Armed forces

The Dyer Debate: Final Responses from Katju, Partha Chatterjee

In closing comments, Vivek Katju replies to Partha Chatterjee’s response to his critique of the latter’s original article on the justification the Indian army chief provided for the use of a Kashmiri civilian as a human shield.

Farooq Dar, the Kashmiri man taken hostage by an army detachment for several hours in April; Professor Partha Chatterjee; General Bipin Rawat, Indian army chief, who defended his soldiers’ use of Dar as a human shield. Credit: Twitter, YouTube, PTI

Vivek Katju’s comment on Partha Chatterjee’s response

In his response (June  12, 2017) to this writer’s submissions (June 12) on his original article ‘In Kashmir, India is Witnessing Its General Dyer Moment’ (June 2, 2017) Professor Partha Chatterjee has given more glimpses of his thinking on the Indian state’s approaches to the northeastern part of the country as well as the northern state of Jammu and Kashmir. In this context he has also commented on how the army has been used in these areas.

Chatterjee again asserts that “the similarities in the language of justification stem not from the act themselves … but from a structural similarity between the two situations of military deployment”. In other words, for Chatterjee, the Indian state has acted as a colonial enterprise in the restive regions of India for only if the Indian state is so construed in these regions can structural similarities in army deployments arise. It is here that this writer fundamentally differs from Chatterjee. It is one thing to draw attention to the inadequacies in the state’s approaches and its policy mistakes in the restive regions and quite another to call it colonial in its disposition in these regions. It is because this writer holds that the structural similarities Chatterjee sees between foreign colonial enterprises and the democratic constitutional order – as the journey of the Indian state shows – do not exist that these basic differences have to be addressed before similarities in language are taken up.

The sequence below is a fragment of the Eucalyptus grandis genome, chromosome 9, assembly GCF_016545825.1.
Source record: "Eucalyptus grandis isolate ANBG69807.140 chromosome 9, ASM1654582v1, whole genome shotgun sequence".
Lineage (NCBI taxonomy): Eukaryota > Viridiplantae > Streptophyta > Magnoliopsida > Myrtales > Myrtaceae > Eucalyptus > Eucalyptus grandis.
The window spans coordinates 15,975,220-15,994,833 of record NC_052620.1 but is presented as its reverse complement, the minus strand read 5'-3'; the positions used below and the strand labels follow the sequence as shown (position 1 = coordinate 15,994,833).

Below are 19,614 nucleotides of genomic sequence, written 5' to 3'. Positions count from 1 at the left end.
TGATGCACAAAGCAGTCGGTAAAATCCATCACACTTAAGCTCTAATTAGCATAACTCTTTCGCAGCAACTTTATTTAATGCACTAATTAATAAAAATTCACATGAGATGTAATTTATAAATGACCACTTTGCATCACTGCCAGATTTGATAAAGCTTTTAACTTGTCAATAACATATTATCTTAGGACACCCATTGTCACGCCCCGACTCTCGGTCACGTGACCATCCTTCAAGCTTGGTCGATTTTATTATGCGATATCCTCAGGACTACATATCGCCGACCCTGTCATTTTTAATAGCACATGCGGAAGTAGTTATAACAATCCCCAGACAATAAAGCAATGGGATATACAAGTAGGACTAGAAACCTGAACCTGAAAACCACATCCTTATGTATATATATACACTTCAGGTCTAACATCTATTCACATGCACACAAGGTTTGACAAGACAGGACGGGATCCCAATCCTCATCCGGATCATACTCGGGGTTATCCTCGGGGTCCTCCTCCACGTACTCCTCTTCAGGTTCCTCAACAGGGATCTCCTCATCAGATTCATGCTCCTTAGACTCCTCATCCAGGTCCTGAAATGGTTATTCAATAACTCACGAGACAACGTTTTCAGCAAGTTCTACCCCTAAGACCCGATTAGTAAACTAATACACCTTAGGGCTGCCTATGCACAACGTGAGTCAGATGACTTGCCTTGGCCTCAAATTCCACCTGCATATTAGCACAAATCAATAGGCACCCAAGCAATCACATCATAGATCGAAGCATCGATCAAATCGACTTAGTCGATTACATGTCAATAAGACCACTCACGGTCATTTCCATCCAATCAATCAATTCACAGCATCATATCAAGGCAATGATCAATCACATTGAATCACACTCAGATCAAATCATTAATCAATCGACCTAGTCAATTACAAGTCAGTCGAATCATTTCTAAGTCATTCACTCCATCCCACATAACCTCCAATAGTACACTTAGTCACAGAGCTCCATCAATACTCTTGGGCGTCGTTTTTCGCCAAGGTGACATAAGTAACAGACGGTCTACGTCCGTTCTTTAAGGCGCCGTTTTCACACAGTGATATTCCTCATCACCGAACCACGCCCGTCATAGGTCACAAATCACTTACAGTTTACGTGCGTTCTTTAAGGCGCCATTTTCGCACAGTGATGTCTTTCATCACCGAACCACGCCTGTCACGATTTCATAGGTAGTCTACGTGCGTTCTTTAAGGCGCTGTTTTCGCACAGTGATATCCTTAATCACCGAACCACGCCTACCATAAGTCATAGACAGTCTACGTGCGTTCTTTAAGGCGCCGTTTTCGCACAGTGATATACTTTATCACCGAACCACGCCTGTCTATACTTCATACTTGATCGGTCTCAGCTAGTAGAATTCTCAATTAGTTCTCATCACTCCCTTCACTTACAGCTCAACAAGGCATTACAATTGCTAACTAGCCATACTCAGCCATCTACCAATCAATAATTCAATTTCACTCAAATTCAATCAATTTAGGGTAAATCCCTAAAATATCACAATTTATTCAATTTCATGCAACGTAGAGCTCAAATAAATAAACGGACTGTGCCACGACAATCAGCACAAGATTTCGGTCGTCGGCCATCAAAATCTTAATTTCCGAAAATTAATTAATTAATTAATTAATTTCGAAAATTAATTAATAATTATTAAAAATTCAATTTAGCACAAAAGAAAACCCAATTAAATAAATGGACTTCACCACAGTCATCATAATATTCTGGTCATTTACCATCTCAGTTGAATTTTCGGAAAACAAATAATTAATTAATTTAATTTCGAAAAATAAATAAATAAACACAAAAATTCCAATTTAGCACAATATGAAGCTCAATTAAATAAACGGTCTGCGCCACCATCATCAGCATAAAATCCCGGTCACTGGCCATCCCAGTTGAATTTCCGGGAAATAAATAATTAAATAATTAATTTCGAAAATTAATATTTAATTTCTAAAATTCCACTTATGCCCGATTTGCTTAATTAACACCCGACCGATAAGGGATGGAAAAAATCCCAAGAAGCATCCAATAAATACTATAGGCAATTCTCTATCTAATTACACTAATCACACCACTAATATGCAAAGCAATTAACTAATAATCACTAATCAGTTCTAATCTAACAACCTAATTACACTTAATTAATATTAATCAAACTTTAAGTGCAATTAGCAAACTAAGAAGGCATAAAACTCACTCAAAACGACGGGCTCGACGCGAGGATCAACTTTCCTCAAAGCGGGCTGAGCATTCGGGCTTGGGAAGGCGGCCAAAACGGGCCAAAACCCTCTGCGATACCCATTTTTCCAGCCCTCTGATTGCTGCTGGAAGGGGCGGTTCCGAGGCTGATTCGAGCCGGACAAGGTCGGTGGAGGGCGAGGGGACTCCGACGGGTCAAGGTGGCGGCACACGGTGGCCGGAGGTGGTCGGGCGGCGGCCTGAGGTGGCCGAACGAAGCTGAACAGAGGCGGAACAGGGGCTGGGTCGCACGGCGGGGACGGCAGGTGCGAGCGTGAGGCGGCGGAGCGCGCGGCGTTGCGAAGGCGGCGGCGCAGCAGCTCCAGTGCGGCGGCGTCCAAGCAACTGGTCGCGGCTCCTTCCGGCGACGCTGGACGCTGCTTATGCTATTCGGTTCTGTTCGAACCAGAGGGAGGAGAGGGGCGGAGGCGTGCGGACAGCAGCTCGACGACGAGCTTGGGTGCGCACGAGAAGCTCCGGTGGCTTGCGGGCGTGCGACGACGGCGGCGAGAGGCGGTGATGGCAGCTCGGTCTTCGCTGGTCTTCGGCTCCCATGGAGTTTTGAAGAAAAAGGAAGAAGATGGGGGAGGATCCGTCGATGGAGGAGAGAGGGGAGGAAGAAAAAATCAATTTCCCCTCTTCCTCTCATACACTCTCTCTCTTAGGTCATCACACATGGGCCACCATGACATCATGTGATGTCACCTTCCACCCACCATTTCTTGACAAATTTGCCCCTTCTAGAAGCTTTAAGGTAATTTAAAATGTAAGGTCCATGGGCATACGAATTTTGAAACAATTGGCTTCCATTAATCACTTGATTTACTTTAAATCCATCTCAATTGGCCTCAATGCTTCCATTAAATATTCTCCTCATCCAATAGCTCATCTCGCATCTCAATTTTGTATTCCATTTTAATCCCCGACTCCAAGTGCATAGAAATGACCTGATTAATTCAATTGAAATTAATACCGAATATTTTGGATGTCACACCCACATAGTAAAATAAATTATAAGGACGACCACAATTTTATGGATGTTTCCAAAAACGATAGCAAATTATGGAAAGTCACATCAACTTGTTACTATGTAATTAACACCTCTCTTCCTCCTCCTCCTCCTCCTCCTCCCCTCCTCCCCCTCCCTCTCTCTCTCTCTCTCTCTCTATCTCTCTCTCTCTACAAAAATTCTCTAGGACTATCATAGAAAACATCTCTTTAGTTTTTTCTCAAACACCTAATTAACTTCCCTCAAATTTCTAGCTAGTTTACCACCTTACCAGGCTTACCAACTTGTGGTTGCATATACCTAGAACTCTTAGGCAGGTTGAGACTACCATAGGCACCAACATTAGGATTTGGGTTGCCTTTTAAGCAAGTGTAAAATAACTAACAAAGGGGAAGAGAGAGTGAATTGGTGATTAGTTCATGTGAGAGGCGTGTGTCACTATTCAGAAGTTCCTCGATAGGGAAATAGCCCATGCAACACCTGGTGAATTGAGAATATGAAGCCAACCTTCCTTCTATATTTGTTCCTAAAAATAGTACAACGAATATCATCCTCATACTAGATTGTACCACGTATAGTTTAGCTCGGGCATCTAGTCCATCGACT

Chatterjee is an authority on colonialism, nationalism and post colonialism. Who would be better placed to focus on the inherent venality and exploitation of colonialism? That essence of it could never be transformed. Thus the only option for a subject people was to throw off its yoke; hence, the validity of the struggles for independence and freedom. Surely that has not been the position in the northeast. Over the decades it is occupying greater space in the national consciousness, though much more needs to be done in this direction. There has been the enlargement of harmony and growth in the northeast through the decades too.

As for the history of the northeast, the Indian national enterprise is not co-terminus with the territorial conceptions of Aryavarta. It seeks to accommodate the aspirations of all within India while maintaining the country’s territorial integrity. Thus the focus has to be also on the validity of the terrorist groups who have continued to operate in the northeast largely as criminal enterprises.

In J&K, the fundamental fact is that till Pakistani intrusive capabilities are eliminated, no aspect or form of the Kashmir valley’s agitation against the Union is without its hand. Thus the enmeshing of the problems in Kashmir which should relate only to Delhi and Srinagar, and the external difficulties of Kashmir, which concern Delhi and Rawalpindi, is the essential cause of the continuing troubles. That was not the situation in the Punjab faced by the British colonialists before Jallianwala,  whatever may have the fanciful fears of Whitehall and its minions in India.

On the apolitical relationship between the army and political governance Chatterjee notes, “It has been the unique achievement of Indian democracy to maintain that relation”. This writer, with his diplomatic experience of armies taking control in many Third World countries (including in India’s immediate neighbourhood) can only applaud Chatterjee’s observation. There is no reason to doubt that the army’s apolitical nature will ever change.

Finally, this writer is deeply grateful to Professor Chatterjee for responding to his observations. As fellow travellers on our national journey in these contentious times we all, eminent social scientists of course but retired diplomats too, question and search for answers. That is the abiding core of our Indianness.